YOU ARE HERE: LAT HomeCollections

THE MOVIES : Eastwood Talks Bluntly (What Else?) on Eastwood

May 27, 1990|Jack Mathews

Few movie stars--we can think of only one other, John Wayne--have shown the box-office longevity of Clint Eastwood. Since the mid-'60s, when he invented the Man With No Name in three Sergio Leone "spaghetti Westerns," Eastwood has been a perennial on American exhibitors' annual lists of top 10 marquee names.

Having started his career as young wrangler Rowdy Yates on TV's "Rawhide" and then having sprung into big-screen prominence with the Leone films, Eastwood easily could have pigeonholed himself in a doomed genre. But his lanky good looks and steely determination--attributes of the idealized American screen hero--worked as well in contemporary action dramas and comedies, and fans have lined up for five Dirty Harry movies, two Philo Bedoe (and his orangutan buddy, Clyde) movies and others in which he played everything from a naive Wild West show trouper ("Bronco Billy") to a radio deejay being harassed by a psychotic fan ("Play Misty for Me").

Eastwood, who turns 60 Thursday, has two pictures coming out. "White Hunter, Black Heart," an adaptation of the Peter Viertel novel inspired by events on the exotic set of "The African Queen," is due to open in a few months. In it, Eastwood plays a film director, a character based on the late John Huston, who becomes so obsessed with shooting an elephant that he jeopardizes the production. The second film, for Christmas release, is "The Rookie," a Los Angeles-set police drama in which Eastwood co-stars with Charlie Sheen. When Times Film Editor Jack Mathews visited the actor-director in his office at Burbank Studios recently, he noticed two books of arrangements of Charlie Parker music sitting on the piano. Eastwood, a jazz fan who has composed songs for a couple of his movies, directed a film about Parker two years ago--"Bird."

Jack Mathews: Have you been practicing your Charlie Parker?

Clint Eastwood (laughing): Oh, I've been trying to fiddle with it. A little knowledge is a dangerous thing. As I heard me say in a movie once, "A man's gotta know his limitations."

JM: Parker never knew his limitations; that's what made him what he was.

CE: Well, that's true. He was never complex about it; he just jumped in and did what felt right.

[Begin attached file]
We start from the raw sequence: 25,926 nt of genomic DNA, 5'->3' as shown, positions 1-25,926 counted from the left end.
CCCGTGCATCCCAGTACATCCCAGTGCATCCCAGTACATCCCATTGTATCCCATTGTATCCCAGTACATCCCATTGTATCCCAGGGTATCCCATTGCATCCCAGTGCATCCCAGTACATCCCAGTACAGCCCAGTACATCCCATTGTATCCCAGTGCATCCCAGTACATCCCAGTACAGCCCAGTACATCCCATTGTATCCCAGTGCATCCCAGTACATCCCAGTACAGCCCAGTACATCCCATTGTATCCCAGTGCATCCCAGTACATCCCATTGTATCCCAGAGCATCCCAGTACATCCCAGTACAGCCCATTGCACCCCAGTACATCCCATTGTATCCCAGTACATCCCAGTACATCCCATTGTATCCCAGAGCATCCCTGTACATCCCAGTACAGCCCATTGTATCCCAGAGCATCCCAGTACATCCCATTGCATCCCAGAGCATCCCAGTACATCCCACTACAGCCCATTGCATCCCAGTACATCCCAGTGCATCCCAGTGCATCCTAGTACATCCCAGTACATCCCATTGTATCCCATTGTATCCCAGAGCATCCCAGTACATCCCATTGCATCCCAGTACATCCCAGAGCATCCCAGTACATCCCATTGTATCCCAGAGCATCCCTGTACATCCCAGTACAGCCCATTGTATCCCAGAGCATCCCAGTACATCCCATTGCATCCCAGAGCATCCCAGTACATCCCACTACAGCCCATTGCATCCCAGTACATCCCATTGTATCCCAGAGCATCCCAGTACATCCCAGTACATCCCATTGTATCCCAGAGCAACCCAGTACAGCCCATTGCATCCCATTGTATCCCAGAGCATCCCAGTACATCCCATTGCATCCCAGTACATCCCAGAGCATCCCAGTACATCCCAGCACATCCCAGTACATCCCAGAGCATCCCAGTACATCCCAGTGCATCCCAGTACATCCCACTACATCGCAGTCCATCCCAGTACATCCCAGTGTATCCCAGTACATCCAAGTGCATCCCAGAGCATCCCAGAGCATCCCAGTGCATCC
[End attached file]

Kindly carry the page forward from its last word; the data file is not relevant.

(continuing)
JM: John Huston did that, too. In "White Hunter," you play him as a man obsessed. To hell with everybody else.

CE: At that time in his life, I guess that's right. Peter (Viertel) took very careful notes of what went on with John every day, and there was that side of him. He was determined to get his elephant while he was in Africa, and the rest just didn't seem that important to him.

JM: You have a reputation for being a very economical filmmaker, and you're playing a filmmaker who, in this case at least, was pretty reckless. What did you find that you had in common with Huston?

CE: When people ask me which of the characters that I've played (are most like me,) I say there's a little of me in all of them; none are entirely me. There is some- / Continued thing in each of them I liked, though, or I wouldn't have done them. I suppose that John Wilson (the Huston character) is as different from me as any character I've played. There's an element there that . . . we would all like to have--being bold, daring, doing whatever it is you want to do without thinking (of the consequences). You'd like to be that free. But it's against my nature to go against the people who put their trust in me.

JM: The money people?

CE: Sure. I always feel a responsibility to do the best I can for the people who are putting money up. But at the same time, I have to do it the way I believe. In "White Hunter," John Wilson jumps on his producer for bringing up what audiences will think. I agree with him on that. You can't try to make your film based on what people may want.

JM: Back to knowing your limitations, you've certainly taken some chances in films like "Honkytonk Man" and "Bronco Billy."

CE: I don't think (studio executives) are always happy to hear what I want to do. You should have heard the arguments I made to get them to let me do "Play Misty for Me." "Who the hell wants to see Clint Eastwood play a disc jockey?" I said, "Well, who the hell wants to see me do anything?" It's good for me, and it's good for them to try other things. If I'd stayed in the (Western) genre, I don't think I'd still be around. I don't think I'd ever been able to do "Escape From Alcatraz" or "Bronco Billy" or "Honkytonk Man." I wouldn't have been able to branch out into directing. People get tired of seeing you do the same thing.

JM: But there are expectations. Whenever you do a Western, people expect some variation on the Man With No Name, and you've fooled them a couple of times--"The Beguiled," for one.

Los Angeles Times Articles